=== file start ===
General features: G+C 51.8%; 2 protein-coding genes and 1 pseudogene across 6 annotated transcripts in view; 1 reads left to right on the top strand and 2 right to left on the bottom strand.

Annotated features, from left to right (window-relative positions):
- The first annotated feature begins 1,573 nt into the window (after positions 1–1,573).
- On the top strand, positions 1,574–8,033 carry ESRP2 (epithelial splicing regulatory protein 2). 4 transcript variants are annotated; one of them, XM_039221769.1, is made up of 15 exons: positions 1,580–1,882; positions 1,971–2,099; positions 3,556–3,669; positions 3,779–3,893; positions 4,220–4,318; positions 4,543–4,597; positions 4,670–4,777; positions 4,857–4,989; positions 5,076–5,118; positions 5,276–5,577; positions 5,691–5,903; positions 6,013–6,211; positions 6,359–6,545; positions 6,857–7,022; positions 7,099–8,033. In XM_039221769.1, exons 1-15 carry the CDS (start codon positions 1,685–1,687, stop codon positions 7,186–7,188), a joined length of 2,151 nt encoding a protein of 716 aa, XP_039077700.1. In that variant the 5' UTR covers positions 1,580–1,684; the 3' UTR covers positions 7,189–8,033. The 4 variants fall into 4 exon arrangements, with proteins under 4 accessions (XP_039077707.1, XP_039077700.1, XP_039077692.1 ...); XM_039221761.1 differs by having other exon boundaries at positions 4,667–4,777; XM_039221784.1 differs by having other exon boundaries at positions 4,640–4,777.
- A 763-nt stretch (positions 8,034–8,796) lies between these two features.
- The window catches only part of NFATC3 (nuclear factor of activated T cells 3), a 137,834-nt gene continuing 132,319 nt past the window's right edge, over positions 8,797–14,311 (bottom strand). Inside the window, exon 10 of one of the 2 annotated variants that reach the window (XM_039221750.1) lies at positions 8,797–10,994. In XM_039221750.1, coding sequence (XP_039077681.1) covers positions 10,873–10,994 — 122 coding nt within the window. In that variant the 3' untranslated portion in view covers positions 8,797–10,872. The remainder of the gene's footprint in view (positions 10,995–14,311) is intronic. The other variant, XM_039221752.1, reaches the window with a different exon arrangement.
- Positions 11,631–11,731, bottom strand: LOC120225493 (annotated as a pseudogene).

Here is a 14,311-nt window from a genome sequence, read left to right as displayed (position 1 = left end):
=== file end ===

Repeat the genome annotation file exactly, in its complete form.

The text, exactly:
General features: G+C 51.8%; 2 protein-coding genes and 1 pseudogene across 6 annotated transcripts in view; 1 reads left to right on the top strand and 2 right to left on the bottom strand.

Annotated features, from left to right (window-relative positions):
- The first annotated feature begins 1,573 nt into the window (after positions 1–1,573).
- On the top strand, positions 1,574–8,033 carry ESRP2 (epithelial splicing regulatory protein 2). 4 transcript variants are annotated; one of them, XM_039221769.1, is made up of 15 exons: positions 1,580–1,882; positions 1,971–2,099; positions 3,556–3,669; positions 3,779–3,893; positions 4,220–4,318; positions 4,543–4,597; positions 4,670–4,777; positions 4,857–4,989; positions 5,076–5,118; positions 5,276–5,577; positions 5,691–5,903; positions 6,013–6,211; positions 6,359–6,545; positions 6,857–7,022; positions 7,099–8,033. In XM_039221769.1, exons 1-15 carry the CDS (start codon positions 1,685–1,687, stop codon positions 7,186–7,188), a joined length of 2,151 nt encoding a protein of 716 aa, XP_039077700.1. In that variant the 5' UTR covers positions 1,580–1,684; the 3' UTR covers positions 7,189–8,033. The 4 variants fall into 4 exon arrangements, with proteins under 4 accessions (XP_039077707.1, XP_039077700.1, XP_039077692.1 ...); XM_039221761.1 differs by having other exon boundaries at positions 4,667–4,777; XM_039221784.1 differs by having other exon boundaries at positions 4,640–4,777.
- A 763-nt stretch (positions 8,034–8,796) lies between these two features.
- The window catches only part of NFATC3 (nuclear factor of activated T cells 3), a 137,834-nt gene continuing 132,319 nt past the window's right edge, over positions 8,797–14,311 (bottom strand). Inside the window, exon 10 of one of the 2 annotated variants that reach the window (XM_039221750.1) lies at positions 8,797–10,994. In XM_039221750.1, coding sequence (XP_039077681.1) covers positions 10,873–10,994 — 122 coding nt within the window. In that variant the 3' untranslated portion in view covers positions 8,797–10,872. The remainder of the gene's footprint in view (positions 10,995–14,311) is intronic. The other variant, XM_039221752.1, reaches the window with a different exon arrangement.
- Positions 11,631–11,731, bottom strand: LOC120225493 (annotated as a pseudogene).

Here is a 14,311-nt window from a genome sequence, read left to right as displayed (position 1 = left end):